De la Hoya tries to turn back time vs Pacquiao

Dec 2, 2008 5:08 PM

Pulling No Punches by Michael Katz |

It’s being called "The Dream Match," though it is nothing more than a somewhat intriguing circus sideshow act concocted by Larry Merchant.

It’s not exactly as ugly a matchup as some critics have cried, citing the size differential between Oscar de la Hoya and Manny Pacquiao. Neither is it a "dream" unless you’ve been having trouble sleeping.

The game’s biggest star – the accent is on "big" – against its brightest practitioner. It still sounds like a handicap race, one contestant giving away huge size differentials (de la Hoya, at 5-10½ is four inches taller and has a six-inch reach advantage), the other spotting six years in age.

It proves nothing, except the rich get richer, even in this economy. De la Hoya will make at least $15 million, Pacquiao at least $10 million in the HBO pay-per-view extravaganza ($55 for Jim Lampley and Merchant, $1,500 to skip Harold Lederman and be at the MGM ringside in Las Vegas).

The winner, or loser, probably has a date with Ricky Hatton in the near future. No one is talking about championships. The Super Bowl and World Series may get a Tampa Bay in the action, but boxing at its heart is not a sport where the best compete against the best. It has become shlock – the two-headed man and the bearded lady, not the acrobats or lion-tamers.

Frankly, I don’t give a damn who wins, except it’s my task here to offer financial advice to those hurt by Lehman Brothers or AIG. I’m almost tempted to suggest investing in the market rather than touch this bric-á-brac.

Pacquiao started his career in 1995 as a junior flyweight. He has won titles at 112, 122, 130 and 135. Now he is fighting at 147 against someone who began at 130 and, in his collection somewhere has a 160-pound belt. Yes, de la Hoya is not what he used to be (in my humble opinion, he never was what he used to be), but would you take Pacquiao against say a 46-year-old Evander Holyfield?

I don’t belittle de la Hoya for agreeing to fight a small person when he can be paid $15 million. He has invested enough in this brutal game and it is always nice to see at least one guy make a decent living in this business.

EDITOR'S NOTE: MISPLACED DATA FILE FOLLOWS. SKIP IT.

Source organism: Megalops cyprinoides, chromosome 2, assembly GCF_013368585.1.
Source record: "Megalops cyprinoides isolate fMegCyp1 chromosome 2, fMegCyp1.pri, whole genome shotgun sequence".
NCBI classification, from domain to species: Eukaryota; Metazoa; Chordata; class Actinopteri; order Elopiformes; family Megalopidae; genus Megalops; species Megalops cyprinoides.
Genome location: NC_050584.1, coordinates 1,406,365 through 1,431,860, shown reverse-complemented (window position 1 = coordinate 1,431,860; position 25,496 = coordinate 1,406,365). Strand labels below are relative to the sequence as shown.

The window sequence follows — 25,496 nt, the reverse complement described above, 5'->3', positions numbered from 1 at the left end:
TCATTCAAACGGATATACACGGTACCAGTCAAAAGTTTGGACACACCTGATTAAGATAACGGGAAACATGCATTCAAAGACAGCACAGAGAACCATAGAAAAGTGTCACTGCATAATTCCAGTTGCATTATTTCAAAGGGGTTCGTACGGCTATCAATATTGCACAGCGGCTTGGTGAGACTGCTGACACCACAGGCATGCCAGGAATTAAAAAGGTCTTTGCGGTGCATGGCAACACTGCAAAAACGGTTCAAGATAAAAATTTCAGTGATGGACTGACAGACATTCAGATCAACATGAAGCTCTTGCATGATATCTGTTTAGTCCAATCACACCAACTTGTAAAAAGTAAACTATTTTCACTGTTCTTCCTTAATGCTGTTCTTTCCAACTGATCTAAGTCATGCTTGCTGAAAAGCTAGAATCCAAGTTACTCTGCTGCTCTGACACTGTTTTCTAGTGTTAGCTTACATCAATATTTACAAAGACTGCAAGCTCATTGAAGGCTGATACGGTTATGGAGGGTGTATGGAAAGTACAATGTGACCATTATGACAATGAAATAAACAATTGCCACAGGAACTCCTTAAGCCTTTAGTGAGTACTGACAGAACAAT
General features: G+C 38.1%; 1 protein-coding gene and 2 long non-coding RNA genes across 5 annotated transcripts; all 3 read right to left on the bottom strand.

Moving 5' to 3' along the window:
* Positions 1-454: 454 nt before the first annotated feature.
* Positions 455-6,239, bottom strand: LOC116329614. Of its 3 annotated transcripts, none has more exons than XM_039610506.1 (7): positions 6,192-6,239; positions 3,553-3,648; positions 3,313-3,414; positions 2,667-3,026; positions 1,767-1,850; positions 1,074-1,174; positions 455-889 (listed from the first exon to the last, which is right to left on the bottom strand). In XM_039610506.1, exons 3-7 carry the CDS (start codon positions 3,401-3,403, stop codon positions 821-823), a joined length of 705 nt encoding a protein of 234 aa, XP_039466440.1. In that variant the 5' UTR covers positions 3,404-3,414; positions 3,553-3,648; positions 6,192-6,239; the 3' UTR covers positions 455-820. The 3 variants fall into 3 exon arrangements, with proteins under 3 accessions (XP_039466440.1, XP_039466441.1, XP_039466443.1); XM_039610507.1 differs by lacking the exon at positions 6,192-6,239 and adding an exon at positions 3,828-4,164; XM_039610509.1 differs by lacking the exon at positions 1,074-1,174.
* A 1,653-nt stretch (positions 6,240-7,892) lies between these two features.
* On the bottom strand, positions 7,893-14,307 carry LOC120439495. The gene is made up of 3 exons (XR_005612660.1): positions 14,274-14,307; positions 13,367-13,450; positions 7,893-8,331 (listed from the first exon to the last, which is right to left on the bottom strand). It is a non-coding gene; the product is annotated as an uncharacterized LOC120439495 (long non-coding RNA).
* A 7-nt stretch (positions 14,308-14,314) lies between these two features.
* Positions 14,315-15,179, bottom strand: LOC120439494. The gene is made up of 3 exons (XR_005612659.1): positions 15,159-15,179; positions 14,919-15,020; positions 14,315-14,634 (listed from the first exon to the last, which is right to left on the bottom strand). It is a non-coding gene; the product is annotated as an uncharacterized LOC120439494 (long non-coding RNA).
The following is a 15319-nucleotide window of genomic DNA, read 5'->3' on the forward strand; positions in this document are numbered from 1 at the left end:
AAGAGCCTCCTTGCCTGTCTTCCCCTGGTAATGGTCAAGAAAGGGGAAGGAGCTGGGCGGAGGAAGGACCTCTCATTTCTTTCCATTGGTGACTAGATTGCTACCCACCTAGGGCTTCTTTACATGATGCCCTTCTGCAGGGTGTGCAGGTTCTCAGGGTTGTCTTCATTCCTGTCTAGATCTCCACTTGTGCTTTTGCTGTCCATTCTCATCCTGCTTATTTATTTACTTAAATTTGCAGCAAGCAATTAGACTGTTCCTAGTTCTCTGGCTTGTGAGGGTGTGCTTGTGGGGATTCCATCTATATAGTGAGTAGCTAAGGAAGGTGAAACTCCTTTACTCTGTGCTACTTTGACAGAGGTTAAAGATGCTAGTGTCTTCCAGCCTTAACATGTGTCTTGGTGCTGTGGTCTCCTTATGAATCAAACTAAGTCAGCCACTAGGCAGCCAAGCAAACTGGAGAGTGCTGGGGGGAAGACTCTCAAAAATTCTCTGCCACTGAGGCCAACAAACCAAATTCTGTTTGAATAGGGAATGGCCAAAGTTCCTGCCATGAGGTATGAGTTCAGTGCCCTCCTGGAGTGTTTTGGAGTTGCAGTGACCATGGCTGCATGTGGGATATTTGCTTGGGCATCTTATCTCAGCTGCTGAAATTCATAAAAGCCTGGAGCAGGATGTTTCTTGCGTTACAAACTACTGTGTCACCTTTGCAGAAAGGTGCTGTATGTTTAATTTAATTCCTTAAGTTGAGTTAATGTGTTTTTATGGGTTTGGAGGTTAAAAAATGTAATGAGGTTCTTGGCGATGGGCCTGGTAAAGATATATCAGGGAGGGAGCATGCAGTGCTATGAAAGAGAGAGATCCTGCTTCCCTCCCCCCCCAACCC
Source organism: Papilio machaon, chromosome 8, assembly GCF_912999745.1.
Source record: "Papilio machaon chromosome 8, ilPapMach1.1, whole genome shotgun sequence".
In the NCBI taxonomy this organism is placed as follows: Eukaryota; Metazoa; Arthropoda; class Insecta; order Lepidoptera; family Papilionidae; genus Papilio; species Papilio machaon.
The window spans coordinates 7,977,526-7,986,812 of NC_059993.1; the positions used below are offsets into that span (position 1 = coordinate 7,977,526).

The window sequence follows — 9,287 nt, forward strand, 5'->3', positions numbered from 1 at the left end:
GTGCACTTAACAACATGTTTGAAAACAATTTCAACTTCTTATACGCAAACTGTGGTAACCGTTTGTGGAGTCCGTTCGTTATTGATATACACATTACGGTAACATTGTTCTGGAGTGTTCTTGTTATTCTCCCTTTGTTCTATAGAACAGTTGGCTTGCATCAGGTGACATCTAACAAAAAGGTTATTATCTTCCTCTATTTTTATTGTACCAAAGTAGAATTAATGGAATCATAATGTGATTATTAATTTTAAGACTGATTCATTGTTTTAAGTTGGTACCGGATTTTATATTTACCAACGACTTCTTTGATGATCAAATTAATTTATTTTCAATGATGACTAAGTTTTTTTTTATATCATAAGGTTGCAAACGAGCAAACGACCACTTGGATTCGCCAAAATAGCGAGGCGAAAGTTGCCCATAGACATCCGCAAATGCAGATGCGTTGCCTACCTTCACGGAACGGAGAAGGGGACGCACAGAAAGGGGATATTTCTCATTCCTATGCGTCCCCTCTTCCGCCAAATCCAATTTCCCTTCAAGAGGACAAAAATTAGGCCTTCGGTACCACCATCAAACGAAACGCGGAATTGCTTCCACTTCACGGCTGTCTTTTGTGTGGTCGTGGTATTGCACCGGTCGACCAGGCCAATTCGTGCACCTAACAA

I do object, of course, that he tries to make it sound as if he’s fighting King Kong, which is what he always does to sell his fights. He has fought enough Whitakers, Trinidads, Hopkins, Mosleys, Quarteys and the like to get a free pass on all the Patrick Charpentiers, Arturo Gattis and David Kamaus that dot his record.

And the funny thing is that he could easily lose to the little man here. As his old trainer – and Pacquiao’s mentor – says, "Oscar is 35 and a part-time fighter." Freddie Roach is just one of many trainers de la Hoya has gone through.

Now Oscar, for the first time, is with the great Mexican cornerman, Nacho Beristain. As is his wont, de la Hoya calls his current guy the best trainer he’s ever had, which is not only insulting to Roach, but to Floyd Mayweather Sr., Emanuel Steward, Gil Clancy and the Old Professor, Luis Rivero.

Laying 2-1 on de la Hoya is not like shooting small fry in the barrel. The 8-5 buyback rate on Pacquiao is tempting here because at 29 he’s in his prime. (Okay, Manny will be 30 on Dec. 17, but that was my mom’s birthday and besides, de la Hoya turns 36 in two months!)

Roach says his guy has put on muscle and is walking around heavier than de la Hoya. I’m not sure he can knock out de la Hoya, but he can hurt him. And, from Oscar’s appearance in May against Steve Forbes, the skin may be going, making cuts a possible problem.

Pacquiao will of course have to go to de la Hoya to minimize the reach disadvantage. De la Hoya has had trouble with boxers, but he thinks he can handle anyone going at him. Maybe.

It is interesting to note that Pacquiao is the first southpaw de la Hoya has faced since Hector Camacho in 1997 and remember he had a bit of trouble earlier that year against Pernell Whitaker, another lefty.

De la Hoya says if he doesn’t knock out Pacquiao, "it will be a total disaster for me."

But while size matters, it’s not everything. Speed may be more important here; Oscar may be shocked at how much slower he is than his opponent. And under Roach, Pacquiao has improved his footwork immensely so side-to-side movement may have de la Hoya a half-step behind all night.

Bottom line: This "dream match" pits man against boy and here it’s Pac Man vs. Golden Boy. If you have to have a rooting interest, go with the Man.